The provincial government expects to finish the current fiscal year $20.1 billion deeper in the red and run deficits for three more years totaling another $37 billion. Tax-supported debt of $132.5 billion by 2023-24 will cost $3.3 billion a year to service.
“We will keep Alberta's debt below 30% of GDP, bring our per capita spending down to the level of other major provinces (and) re-establish a credible plan to balance the budget once the pandemic is behind us,” Premier Jason Kenney said on Twitter after the 2021-22 budget was released Feb. 25.
Finance Minister Travis Toews said in his budget speech that public sector compensation is higher than in other provinces and must be addressed to “ensure a sustainable fiscal trajectory for the province.”
The province is pointing to increasing COVID-19 vaccinations in the second half of 2021 and a stronger oil and gas sector as key factors in an eventual fiscal recovery. The Calgary Herald reports that a major new jobs training program aimed at helping Alberta workers adapt to a changing economy will be announced in the coming weeks.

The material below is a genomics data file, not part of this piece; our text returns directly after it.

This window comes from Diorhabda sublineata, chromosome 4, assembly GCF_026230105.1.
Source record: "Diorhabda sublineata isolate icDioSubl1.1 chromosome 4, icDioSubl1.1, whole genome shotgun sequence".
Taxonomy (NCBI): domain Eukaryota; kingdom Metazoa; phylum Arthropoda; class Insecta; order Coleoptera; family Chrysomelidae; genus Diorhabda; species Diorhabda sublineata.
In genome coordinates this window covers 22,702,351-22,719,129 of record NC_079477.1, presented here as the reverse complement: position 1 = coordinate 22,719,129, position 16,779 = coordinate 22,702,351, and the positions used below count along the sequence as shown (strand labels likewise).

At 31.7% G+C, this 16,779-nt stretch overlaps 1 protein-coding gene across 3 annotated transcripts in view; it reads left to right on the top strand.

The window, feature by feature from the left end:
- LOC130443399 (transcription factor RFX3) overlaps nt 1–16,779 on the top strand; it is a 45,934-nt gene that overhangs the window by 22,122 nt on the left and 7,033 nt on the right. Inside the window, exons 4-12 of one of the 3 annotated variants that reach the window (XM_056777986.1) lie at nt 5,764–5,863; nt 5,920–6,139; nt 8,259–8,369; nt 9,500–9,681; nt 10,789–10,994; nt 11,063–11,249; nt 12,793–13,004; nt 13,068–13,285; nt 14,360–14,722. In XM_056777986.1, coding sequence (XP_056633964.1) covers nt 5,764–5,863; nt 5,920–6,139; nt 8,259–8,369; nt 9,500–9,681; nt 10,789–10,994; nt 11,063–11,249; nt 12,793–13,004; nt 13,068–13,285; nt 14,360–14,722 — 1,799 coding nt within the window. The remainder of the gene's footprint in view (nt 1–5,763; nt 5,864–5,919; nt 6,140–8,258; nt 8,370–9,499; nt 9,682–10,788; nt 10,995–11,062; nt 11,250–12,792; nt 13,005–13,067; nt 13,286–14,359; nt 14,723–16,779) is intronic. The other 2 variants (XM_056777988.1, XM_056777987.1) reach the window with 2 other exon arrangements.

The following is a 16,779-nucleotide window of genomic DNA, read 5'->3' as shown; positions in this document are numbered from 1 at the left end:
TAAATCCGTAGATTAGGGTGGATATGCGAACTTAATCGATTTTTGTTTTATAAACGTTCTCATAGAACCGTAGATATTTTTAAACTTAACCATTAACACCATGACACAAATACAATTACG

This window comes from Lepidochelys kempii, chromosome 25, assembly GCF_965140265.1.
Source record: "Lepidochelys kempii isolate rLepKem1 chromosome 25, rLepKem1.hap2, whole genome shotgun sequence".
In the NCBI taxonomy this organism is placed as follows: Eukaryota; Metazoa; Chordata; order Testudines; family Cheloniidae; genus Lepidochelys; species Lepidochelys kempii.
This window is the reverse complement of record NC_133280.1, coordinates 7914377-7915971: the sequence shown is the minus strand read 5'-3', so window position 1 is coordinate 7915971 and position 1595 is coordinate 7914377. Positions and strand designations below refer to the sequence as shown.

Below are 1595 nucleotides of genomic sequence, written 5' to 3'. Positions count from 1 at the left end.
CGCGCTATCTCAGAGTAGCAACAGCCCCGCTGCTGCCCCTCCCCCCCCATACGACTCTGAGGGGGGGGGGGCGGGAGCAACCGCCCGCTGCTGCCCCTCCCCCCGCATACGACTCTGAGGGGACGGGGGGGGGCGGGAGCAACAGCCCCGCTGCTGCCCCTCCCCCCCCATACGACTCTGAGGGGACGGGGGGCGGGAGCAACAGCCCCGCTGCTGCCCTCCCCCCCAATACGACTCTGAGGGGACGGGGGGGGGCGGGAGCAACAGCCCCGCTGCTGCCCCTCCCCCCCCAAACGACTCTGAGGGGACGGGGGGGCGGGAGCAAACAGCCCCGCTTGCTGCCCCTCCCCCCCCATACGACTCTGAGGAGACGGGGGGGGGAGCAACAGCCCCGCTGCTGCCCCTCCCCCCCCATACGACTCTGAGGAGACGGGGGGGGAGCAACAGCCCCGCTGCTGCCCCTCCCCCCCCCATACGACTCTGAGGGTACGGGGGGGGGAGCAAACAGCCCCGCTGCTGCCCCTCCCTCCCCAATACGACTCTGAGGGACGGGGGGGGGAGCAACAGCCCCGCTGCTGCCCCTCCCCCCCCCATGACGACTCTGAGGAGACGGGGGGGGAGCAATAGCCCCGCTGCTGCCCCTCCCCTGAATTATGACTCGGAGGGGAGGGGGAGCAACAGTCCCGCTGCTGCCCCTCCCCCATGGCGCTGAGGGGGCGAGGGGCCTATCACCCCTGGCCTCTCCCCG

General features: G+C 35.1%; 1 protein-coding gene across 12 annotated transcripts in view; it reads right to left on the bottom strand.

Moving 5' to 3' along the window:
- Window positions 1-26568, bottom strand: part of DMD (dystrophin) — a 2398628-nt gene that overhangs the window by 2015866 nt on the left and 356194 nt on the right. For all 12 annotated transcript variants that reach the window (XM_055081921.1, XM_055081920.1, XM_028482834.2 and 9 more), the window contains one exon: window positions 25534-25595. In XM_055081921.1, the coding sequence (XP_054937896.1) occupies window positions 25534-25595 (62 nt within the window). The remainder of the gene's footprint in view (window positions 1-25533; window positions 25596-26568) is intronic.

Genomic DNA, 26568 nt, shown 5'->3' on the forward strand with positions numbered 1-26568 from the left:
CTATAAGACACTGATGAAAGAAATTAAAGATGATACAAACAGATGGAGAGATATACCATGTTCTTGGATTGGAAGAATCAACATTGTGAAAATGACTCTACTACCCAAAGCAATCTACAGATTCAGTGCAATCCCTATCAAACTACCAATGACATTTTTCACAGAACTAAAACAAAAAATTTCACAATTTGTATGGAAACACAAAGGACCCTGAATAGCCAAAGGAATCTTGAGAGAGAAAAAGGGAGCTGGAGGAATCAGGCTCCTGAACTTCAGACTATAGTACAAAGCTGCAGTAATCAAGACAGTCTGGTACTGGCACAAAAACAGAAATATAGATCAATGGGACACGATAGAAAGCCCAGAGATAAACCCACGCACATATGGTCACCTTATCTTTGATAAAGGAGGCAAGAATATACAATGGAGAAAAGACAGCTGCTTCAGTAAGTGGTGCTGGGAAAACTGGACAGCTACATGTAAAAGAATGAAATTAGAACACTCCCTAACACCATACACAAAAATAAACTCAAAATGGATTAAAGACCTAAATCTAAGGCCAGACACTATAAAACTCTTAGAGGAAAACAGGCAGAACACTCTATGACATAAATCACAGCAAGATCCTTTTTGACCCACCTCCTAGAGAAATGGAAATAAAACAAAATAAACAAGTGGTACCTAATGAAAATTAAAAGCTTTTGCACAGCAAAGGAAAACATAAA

However, Alberta’s unemployment rate is not expected to improve to pre-pandemic levels until at least 2024, the Edmonton Journal reports in a detailed summary of budget impacts.
Alberta Finance Minister Travis Toews bought new boots in a traditional pre-budget photo-op. (Courtesy Alberta Newsroom/Flickr)
Edmonton Mayor Don Iveson warned the province’s financial plan “puts lives and jobs at risk” by ignoring requests to fund supportive housing and cutting a key municipal infrastructure grant program by 25%. “The province’s budget decision to further cut our infrastructure funding, which as already been whittled away, further impacts Edmonton’s momentum and will slow Edmonton and Alberta’s economic recovery,” Iveson said in a news release.
The Alberta NDP said the budget means the government will push ahead with plans to eliminate an additional 15,000 public sector jobs between now and 2023 while Opposition Leader Rachel Notley raised concerns more young people will leave Alberta after $100 million in tuition hikes and cuts of $140 million from universities and colleges.
The Business Council of Alberta, which had pushed the province to consider a sales tax, applauded the budget for “striking the right balance for the moment with focus on vaccination, economic recovery, and beginning the path to fiscal sustainability.”